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2018 Changes to Estate and Gift Tax Laws
Important Tax Provisions in The Tax Cut and Jobs Act of 2017:
- Estate planning. Most taxpayers will never pay a federal estate tax. However, there remain many reasons to engage in estate planning. Trusts can avoid probate, provide protection from creditors and divorcing spouses, and control how beneficiaries inherit wealth. Also, many states have separate tax regimes, and individuals who reside or own property in those states should continue to plan around those taxes. (Fortunately, Arizona does not have a separate estate tax regime.)
- Need to update documents. Because of the dramatically increased exemption from estate and gift taxes ($11,180,000 per individual as of 2018, to be adjusted for inflation), most individuals who had their estate planning documents geared to previous estate tax laws should update their documents. Their “old” A/B (taxable/tax-exempt) trust set-ups are no longer needed to avoid estate taxes. In fact, these “old” trust arrangements can now cause unnecessary income taxes and administration expenses.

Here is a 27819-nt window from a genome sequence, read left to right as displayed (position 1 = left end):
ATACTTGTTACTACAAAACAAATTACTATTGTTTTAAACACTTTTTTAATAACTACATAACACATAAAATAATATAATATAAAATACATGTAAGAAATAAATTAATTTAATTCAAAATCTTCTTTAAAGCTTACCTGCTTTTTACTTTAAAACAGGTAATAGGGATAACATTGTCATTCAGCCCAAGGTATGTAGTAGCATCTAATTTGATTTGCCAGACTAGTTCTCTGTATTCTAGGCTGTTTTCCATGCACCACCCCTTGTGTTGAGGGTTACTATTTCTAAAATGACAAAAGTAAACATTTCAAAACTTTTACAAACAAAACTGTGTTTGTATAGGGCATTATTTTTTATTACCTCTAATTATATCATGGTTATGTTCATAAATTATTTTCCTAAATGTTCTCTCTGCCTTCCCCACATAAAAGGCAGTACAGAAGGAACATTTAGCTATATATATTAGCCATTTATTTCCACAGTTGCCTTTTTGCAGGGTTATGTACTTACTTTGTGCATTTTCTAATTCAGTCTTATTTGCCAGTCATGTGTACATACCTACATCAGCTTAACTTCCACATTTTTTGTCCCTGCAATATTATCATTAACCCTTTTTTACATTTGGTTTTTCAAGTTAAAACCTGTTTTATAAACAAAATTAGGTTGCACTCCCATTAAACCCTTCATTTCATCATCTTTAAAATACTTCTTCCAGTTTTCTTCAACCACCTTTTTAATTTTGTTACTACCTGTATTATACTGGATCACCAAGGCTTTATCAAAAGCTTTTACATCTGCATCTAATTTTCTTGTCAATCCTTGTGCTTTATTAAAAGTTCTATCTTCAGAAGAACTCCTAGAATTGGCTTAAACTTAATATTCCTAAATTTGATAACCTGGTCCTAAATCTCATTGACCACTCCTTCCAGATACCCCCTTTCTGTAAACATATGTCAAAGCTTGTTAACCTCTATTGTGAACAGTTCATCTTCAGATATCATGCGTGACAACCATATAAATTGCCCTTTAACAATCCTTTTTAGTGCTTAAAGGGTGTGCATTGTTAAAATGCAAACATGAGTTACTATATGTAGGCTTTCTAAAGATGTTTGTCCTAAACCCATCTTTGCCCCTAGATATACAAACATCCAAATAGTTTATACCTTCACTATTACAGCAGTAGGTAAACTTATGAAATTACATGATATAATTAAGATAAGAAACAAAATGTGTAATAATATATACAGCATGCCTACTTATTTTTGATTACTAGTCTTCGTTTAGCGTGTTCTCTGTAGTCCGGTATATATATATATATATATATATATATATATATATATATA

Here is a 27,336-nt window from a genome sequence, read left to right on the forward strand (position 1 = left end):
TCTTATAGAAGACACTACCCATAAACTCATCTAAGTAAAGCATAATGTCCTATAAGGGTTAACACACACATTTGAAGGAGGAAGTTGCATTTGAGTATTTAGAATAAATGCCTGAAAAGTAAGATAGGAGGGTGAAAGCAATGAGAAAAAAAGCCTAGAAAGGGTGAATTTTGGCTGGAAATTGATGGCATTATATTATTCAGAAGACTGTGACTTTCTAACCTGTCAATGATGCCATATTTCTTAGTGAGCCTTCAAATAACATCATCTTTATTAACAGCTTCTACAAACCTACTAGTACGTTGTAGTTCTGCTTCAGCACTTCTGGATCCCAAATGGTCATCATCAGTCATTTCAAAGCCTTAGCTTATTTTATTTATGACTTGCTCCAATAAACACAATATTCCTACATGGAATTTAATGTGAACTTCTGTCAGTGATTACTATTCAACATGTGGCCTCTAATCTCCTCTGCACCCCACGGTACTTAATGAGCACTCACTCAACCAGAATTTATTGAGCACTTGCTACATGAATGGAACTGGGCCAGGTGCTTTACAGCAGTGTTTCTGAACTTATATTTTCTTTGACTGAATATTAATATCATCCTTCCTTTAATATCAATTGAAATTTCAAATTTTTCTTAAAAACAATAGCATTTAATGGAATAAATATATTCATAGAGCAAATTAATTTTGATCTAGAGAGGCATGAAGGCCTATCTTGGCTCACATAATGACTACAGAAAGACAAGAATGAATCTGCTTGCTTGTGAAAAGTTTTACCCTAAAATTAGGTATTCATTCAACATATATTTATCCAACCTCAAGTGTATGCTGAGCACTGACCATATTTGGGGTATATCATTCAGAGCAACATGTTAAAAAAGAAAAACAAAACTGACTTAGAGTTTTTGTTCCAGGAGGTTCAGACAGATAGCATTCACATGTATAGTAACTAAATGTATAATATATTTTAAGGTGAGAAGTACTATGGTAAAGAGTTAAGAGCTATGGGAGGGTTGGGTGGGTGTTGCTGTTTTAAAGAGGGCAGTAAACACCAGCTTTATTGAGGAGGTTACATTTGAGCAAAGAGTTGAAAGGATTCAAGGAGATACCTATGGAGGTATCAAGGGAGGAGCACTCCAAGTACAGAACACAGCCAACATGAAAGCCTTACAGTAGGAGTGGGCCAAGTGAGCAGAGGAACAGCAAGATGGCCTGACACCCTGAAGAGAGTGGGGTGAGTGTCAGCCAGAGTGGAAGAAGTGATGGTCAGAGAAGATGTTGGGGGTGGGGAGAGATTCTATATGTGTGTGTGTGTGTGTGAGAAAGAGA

- Portability election. The portability election, which allows a surviving spouse to use his or her deceased spouse’s unused federal estate and gift tax exemption, remains unchanged.
- Tax basis adjustment at death. The revaluing of assets inherited from a decedent to their date of death values remains unchanged. Therefore, estate planning and estate administration become more focused on income taxes than estate taxes.
- Annual exclusion gifts. Individuals will now want to consider whether making lifetime gifts is the right tax planning strategy for them. On January 1, 2018, the gift tax annual exclusion amount will be $15,000. This annual exclusion amount will also continue to be adjusted for inflation.